Rachel's Redemption Online - Jennifer Maitlen
Yes, writing is indeed a solitary experience, but a good story cannot be told—at least by me—without a little (sometimes a lot) of help. I wish to thank Lori Wilde for her incredible insight, knowledge, and wisdom. She is a dedicated teacher, true professional, and writing talent.
I want to thank Anabet Soehner who in 1994 took me to visit her hometown—one of America’s Greatest Little City’s, and on which Redemption is loosely based. Although Redemption is completely fictitious, I hope I have captured some of the beauty, camaraderie, and uniqueness of small town life.
I want to thank Gary Klatt, who invited me to the sidelines of a high school football game, answering my questions about the sport at that level and providing me with insight to the important role a high school football coach plays in the lives of his players. Any mistakes related to the nuances of the sport and play calling are mine and mine alone.
And finally I want to thank all of my friends and family who supported me through this awesome ride. Most especially, Larie Brannick, a talented writer and dear friend. You are the best!
Rachel Elizabeth Delany-Tolbert was late for the most important meeting of her life. Ten minutes more to get there, less if she could shave off some time with her speed, and then she’d need to park. Another two minutes. Then find the meeting room, take a seat, not make a disturbance with her entrance. Add another three minutes . . . and hope that her turn before the town council wasn’t first on the agenda.
If fate—and the clock—was conspiring against her and her name had already been called, then she could kiss her opportunity good-bye.
She’d have to wait until next month.
Waiting wasn’t an option. Nana’s will had been very specific. Rachel had listened skeptically to the reading, sitting in disbelief while the lawyer spelled out the details. Of course, after carefully packing away each of Nana’s Homecoming Queen crowns, it all made crazy, perfect sense.
Now with Nana’s estate sold and gone, Rachel knew what she had to do.
She couldn’t turn back time. She couldn’t bring back her Nana. And not for all the money in the world could she change the fact that she hadn’t been by her Nana’s side in the end.
But she could give her Nana a tribute befitting a queen.
She just needed the town council to agree to her plan.
Rachel pushed harder on the gas pedal.
Fields of wheat and barley lined the country road but were nothing more than yellow and orange blurs as she flew down the two-lane road.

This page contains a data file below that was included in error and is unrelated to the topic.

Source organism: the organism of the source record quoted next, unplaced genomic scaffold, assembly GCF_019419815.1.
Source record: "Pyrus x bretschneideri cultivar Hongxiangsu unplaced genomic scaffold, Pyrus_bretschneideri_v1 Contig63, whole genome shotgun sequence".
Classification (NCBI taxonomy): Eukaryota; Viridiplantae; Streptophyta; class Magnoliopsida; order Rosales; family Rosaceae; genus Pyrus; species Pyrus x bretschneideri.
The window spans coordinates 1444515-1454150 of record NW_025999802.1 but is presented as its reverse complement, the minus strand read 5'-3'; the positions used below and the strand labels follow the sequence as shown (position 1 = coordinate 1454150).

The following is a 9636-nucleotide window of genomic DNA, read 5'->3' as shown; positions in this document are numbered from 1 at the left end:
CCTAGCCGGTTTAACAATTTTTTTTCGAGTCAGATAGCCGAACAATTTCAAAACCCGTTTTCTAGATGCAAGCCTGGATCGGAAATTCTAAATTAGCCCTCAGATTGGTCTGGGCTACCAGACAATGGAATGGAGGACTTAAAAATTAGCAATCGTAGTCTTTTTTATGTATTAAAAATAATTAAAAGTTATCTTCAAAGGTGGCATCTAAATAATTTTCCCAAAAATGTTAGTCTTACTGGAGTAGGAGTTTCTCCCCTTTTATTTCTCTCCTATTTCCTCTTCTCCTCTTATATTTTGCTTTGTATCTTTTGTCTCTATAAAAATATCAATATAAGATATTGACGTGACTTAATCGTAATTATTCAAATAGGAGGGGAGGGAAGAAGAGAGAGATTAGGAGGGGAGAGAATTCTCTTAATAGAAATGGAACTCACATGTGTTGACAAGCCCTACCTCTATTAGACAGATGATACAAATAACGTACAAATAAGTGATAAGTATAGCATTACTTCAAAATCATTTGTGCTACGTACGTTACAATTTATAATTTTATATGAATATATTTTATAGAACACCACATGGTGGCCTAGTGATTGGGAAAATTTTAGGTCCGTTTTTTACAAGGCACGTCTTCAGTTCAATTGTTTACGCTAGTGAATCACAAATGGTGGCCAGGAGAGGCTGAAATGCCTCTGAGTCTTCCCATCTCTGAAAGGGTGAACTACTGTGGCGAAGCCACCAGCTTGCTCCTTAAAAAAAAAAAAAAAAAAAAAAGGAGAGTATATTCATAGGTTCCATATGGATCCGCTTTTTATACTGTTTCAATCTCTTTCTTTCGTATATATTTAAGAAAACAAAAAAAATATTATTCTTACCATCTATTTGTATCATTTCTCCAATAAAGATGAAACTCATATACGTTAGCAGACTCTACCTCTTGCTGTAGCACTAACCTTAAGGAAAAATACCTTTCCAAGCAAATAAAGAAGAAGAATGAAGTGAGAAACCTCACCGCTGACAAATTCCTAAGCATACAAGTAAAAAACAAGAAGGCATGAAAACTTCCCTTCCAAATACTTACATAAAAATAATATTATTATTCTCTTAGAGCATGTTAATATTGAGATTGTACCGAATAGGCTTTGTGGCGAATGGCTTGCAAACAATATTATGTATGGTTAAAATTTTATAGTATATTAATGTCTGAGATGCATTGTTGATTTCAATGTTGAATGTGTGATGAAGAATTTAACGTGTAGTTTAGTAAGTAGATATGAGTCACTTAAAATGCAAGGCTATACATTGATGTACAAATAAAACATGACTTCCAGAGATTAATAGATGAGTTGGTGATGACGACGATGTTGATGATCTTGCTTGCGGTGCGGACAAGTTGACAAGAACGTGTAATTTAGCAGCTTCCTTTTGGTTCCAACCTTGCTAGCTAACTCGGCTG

Redemption came into view, and Rachel slowed her speed. Marginally.
She circled around to the side streets, avoiding Main.
Less traffic there, but that didn’t slow the clock. Twenty past. Her stomach dived. If they’d called her name and she wasn’t there . . .
Rachel slid into a parking spot at the rear of the county building and reached for her bag, sparing a quick peek at her makeup. Her face was fine. Plain, but fine. Her choice of clothing, however, had been a bad one. Shit. No, sugar. Sugar, sugar, sugar.
Between working at the clinic and picking up rotations at the hospital she’d been focused on completing her pediatric fellowship, not doing laundry. And, thus, this morning she’d grabbed the only clean suit in her closet. A white, sleeveless, linen pants suit. It tied flatteringly in the center and if she stood, all the time, it was decent enough. However, the drive east to Redemption, topping out at almost three hours, wasn’t doing her any favors. Plus, she really shouldn’t have taken the extra shift last night. She wouldn’t have slept through her alarm clock and now be running so late.
Racing up the shrub-lined sidewalk, she fished in her bag for her water bottle. She reached for the door as she brought the bottle to her lips just in time for the only other human she’d seen in twenty miles to push against the door from the inside.
Rachel plowed into the thick glass, sending a wash of ice-cold water over her mouth and chin and down the front of her suit. Double sugar!
“Oh my gosh! I’m so sorry. Are you okay?” asked an older, slightly hunched man.
The lady behind him rushed to Rachel’s side. “Oh dear,” she tisked, shaking her head, “You’re all wet.”
She sure was. The heat had started the wrinkles, driving in her car had perfected them, and, with her top wet, they now seemed to be a